Linux Mixer Utilities

As you've gathered by now, sound cards provide many different inputs and outputs, including

• Digital audio output

• Microphone input

Depending upon your sound card, you can have even more devices. For instance, some sound cards support two separate line inputs. Even if your speakers have their own volume control, it's often desirable to set the volume levels for various specific sound sources separately. For instance, suppose you play a MIDI file and adjust the volume appropriately. You might then want to play a CD, but need to adjust the volume again. When the system plays a sound to inform you that you've got new mail, it might then be too soft to hear—or loud enough to disturb the neighbors! In order to set all your sound sources to reasonable volumes simultaneously, Linux supports an application type known as a mixer.

It should be no surprise at this point that mixers come in both text-based and GUI varieties. The text-based versions are most useful to set the system's volume to a default value whenever you boot the computer. One of the most common such utilities is known as aumix, and you can run it in any of three ways:

• By specifying volume levels for particular inputs and outputs on the command line

• In interactive mode, by typing aumix and then adjusting mixer levels using a text-based interface

• By specifying mixer values in a configuration file, either .aumixrc in the user's home directory or /etc/aumixrc

This final option is generally the way aumix is used. To do so, call it with the -L switch—that is, aumix -L. The program then reads the configuration file, which looks something like this:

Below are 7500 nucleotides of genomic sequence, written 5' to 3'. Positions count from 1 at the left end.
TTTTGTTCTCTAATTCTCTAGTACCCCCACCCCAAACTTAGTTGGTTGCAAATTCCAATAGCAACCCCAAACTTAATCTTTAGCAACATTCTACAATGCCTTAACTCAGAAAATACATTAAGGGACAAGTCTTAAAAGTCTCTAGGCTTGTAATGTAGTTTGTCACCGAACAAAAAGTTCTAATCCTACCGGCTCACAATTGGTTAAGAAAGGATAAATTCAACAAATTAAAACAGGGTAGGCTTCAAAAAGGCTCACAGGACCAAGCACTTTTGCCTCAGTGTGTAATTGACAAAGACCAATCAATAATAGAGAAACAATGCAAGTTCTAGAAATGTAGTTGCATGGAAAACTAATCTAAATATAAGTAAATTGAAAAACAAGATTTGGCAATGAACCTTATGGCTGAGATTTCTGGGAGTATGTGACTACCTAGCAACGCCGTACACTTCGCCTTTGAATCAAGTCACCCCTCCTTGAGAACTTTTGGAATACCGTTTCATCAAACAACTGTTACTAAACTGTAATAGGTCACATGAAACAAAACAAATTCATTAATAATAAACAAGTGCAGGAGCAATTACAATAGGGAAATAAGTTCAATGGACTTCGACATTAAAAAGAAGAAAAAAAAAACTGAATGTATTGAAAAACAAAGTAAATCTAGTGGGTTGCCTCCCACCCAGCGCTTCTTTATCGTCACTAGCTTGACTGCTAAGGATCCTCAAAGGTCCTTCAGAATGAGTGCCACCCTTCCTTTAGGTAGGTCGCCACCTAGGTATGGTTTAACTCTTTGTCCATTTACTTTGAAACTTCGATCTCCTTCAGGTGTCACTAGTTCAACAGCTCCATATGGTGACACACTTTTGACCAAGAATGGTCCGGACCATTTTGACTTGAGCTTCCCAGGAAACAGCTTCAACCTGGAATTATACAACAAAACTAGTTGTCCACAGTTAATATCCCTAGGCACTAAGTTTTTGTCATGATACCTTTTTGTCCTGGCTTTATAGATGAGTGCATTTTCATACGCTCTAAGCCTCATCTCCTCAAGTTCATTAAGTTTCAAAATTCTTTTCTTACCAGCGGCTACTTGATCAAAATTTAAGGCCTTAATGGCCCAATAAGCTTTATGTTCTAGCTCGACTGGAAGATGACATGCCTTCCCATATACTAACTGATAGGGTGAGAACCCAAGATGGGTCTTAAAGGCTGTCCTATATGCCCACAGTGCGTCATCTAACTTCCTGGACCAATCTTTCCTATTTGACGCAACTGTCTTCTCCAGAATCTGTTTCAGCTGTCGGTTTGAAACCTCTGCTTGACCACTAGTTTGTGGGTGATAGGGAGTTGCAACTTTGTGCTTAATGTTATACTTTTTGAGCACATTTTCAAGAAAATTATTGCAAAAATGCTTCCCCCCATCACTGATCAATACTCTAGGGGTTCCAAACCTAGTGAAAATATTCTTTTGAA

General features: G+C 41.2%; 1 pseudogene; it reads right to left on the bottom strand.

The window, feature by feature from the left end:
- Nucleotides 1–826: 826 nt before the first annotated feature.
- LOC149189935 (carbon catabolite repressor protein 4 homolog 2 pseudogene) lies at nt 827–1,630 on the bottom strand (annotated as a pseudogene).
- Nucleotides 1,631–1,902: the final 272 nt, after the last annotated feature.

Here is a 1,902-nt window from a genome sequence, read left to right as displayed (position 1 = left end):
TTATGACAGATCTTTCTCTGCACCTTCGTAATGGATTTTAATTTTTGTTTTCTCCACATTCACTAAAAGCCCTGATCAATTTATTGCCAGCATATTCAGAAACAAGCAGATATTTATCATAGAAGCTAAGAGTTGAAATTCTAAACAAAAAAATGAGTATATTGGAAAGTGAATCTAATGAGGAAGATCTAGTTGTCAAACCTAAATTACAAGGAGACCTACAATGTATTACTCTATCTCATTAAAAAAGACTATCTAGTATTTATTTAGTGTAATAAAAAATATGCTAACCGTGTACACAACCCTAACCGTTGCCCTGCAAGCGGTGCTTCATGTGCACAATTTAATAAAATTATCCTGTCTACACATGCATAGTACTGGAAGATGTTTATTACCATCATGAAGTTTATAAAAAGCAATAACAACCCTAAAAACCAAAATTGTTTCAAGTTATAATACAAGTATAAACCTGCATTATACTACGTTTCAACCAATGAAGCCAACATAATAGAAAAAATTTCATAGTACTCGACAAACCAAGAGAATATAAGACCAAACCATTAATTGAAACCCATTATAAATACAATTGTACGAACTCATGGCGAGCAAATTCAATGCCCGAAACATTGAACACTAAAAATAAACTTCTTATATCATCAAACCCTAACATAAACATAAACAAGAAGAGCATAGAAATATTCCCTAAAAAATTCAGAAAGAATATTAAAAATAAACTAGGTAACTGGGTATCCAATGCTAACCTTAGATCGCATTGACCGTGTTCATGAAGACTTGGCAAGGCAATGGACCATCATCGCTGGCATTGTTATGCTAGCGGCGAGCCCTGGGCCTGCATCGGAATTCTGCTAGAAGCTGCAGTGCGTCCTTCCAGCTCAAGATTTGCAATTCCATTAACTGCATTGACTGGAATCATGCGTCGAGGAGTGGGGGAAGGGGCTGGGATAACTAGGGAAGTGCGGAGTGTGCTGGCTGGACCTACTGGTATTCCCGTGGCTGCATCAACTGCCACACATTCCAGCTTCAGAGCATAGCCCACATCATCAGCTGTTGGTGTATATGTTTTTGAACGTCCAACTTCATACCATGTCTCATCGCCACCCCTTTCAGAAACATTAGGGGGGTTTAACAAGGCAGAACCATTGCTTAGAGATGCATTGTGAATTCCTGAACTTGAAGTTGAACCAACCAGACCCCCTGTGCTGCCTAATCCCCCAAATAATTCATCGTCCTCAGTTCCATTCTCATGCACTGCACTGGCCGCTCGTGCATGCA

Chapter 10

vol:80:80:P

synth:32:32:P

pcm:30:30:P

line:50:50:P

mic:16:16:R

cd:32:32:P

igain:75:75:P

Each line stands for one input or output (vol for overall system volume, pcm for digital audio, and so on), and is followed by the left and right channel volumes (on a scale of 0-99) and a code indicating whether the device is set for playing (P) or recording (R).

GUI mixer utilities also abound, of course. For instance, Figure 10.13 shows GNOME's gmix utility, which enables you to adjust the volume levels in a point-and-click manner. You can also mute individual channels and click the Lock button to adjust both right and left levels simultaneously.

Figure 10.13

GUI mixers often feature icons and numerous buttons to enable and disable specific channels or features.

Figure 10.13

GUI mixers often feature icons and numerous buttons to enable and disable specific channels or features.

Unfortunately, there are several different mixer standards in common use. Most sound cards work with common utilities like aumix, gmix, or KDE's kmix, but sometimes you might need something more exotic. The ALSA drivers, for example, don't always work with the standard mixers. Fortunately, the ALSA utilities package includes its own mixers, so you need not go without this vital utility if you use the ALSA drivers. Even among the OSS drivers, though, specific cards sometimes require their own mixers. The gmix utility shown in Figure 10.13 supports multiple mixers, either for separate sound cards or as alternative means of accessing a single card.

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